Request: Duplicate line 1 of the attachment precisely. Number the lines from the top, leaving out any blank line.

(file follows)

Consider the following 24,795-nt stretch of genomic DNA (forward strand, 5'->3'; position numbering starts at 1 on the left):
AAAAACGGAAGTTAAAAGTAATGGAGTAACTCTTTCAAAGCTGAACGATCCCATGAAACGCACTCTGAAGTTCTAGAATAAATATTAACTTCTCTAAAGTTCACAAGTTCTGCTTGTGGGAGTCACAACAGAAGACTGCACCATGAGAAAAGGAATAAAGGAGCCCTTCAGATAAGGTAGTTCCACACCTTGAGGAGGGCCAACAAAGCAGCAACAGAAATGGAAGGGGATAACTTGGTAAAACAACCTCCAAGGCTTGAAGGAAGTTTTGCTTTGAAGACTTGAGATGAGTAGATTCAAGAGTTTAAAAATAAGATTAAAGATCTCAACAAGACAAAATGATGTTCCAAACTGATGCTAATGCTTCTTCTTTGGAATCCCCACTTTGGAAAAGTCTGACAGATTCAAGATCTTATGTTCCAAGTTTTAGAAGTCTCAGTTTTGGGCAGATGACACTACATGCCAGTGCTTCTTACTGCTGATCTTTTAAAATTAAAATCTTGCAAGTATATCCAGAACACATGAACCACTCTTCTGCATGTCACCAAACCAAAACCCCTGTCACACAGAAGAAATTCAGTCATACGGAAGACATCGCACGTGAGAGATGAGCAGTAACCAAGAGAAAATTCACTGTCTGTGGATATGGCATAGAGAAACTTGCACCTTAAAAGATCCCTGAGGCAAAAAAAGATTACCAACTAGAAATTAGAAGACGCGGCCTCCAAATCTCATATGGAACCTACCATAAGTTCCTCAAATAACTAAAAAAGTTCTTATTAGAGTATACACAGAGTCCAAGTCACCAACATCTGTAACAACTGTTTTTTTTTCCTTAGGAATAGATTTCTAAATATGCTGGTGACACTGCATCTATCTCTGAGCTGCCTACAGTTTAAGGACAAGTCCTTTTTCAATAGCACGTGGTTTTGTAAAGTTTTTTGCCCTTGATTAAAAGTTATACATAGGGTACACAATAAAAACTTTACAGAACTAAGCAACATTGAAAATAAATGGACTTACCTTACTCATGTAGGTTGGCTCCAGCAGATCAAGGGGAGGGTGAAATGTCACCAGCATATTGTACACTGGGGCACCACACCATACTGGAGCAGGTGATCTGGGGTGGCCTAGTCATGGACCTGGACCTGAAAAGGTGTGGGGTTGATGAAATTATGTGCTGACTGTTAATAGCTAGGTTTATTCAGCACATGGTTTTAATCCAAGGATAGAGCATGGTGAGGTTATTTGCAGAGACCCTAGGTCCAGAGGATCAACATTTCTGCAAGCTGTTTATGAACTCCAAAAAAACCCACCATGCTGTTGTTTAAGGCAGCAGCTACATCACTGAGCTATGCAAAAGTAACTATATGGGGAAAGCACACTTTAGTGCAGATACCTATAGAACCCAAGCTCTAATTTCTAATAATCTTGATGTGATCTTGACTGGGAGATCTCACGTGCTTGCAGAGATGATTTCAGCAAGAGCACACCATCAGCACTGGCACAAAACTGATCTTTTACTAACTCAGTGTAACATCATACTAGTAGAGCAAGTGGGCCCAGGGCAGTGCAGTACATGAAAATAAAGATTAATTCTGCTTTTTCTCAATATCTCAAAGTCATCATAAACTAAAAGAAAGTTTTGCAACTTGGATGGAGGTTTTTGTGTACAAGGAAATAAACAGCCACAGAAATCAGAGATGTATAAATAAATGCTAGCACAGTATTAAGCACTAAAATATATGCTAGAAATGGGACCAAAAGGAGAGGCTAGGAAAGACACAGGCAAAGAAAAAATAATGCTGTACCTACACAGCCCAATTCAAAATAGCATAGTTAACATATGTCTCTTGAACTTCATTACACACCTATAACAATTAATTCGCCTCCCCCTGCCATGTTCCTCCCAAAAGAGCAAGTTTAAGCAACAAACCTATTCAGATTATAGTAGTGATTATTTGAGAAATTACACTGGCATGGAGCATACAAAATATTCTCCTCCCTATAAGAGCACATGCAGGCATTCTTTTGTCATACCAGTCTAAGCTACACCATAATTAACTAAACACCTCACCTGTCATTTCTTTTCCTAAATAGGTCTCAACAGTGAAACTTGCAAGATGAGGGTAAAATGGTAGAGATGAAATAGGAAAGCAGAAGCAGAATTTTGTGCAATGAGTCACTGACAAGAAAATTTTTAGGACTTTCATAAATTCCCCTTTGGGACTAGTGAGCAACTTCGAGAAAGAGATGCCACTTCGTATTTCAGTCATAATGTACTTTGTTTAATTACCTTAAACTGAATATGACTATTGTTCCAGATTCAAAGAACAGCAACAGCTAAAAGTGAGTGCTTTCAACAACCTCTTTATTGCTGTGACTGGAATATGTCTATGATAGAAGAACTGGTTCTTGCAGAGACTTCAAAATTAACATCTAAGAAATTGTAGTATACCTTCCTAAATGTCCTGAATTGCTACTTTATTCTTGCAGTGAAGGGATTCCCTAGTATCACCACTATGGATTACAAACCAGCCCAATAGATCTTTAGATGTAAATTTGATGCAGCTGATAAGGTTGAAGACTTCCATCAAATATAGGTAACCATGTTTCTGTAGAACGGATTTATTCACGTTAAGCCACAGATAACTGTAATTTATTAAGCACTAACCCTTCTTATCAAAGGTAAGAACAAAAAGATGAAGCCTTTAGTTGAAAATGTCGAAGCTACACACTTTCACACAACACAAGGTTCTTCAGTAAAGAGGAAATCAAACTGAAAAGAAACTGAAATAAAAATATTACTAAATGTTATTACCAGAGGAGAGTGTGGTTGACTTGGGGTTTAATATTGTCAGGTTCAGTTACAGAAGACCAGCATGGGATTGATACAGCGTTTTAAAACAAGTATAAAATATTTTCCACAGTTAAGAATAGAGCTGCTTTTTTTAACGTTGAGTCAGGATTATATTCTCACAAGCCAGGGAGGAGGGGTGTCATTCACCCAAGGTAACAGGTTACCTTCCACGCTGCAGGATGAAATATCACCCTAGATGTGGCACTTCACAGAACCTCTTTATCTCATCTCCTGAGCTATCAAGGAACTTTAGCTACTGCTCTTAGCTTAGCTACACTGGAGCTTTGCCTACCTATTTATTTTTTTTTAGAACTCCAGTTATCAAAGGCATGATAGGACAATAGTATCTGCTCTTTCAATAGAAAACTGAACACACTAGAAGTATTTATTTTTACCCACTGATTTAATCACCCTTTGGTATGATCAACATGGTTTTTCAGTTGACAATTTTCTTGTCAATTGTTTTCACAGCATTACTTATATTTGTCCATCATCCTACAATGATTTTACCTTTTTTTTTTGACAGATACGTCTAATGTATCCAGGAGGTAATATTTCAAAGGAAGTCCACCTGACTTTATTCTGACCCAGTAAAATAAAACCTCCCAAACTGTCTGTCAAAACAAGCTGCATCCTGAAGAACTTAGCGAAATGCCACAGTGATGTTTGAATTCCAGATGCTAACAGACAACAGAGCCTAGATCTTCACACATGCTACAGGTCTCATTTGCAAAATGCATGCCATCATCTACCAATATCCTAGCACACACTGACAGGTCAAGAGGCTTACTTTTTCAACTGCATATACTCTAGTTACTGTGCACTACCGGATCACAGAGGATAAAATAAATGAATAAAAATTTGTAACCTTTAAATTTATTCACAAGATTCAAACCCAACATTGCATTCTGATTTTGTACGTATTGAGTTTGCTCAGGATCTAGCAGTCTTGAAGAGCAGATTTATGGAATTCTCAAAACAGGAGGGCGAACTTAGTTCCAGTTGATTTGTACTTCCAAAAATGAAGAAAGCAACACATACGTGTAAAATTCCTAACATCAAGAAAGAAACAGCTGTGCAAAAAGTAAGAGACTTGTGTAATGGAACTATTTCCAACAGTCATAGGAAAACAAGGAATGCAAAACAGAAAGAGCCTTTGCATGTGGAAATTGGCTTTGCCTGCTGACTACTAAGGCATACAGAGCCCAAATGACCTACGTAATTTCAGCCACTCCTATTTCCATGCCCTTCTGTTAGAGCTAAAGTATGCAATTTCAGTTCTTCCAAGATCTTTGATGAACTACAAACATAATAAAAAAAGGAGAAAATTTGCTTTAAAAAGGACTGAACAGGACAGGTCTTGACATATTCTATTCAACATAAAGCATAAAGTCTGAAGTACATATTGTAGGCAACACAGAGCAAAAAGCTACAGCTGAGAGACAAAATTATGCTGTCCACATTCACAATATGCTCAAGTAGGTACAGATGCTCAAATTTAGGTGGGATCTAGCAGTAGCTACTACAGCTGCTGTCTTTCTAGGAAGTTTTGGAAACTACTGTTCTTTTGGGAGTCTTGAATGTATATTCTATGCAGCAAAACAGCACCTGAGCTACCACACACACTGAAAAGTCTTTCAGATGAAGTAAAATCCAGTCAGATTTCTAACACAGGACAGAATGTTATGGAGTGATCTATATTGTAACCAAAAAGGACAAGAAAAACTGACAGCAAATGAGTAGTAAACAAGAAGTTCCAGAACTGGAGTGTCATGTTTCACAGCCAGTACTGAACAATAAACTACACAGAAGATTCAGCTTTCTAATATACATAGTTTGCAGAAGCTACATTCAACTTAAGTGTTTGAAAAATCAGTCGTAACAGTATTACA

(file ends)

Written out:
Consider the following 24,795-nt stretch of genomic DNA (forward strand, 5'->3'; position numbering starts at 1 on the left):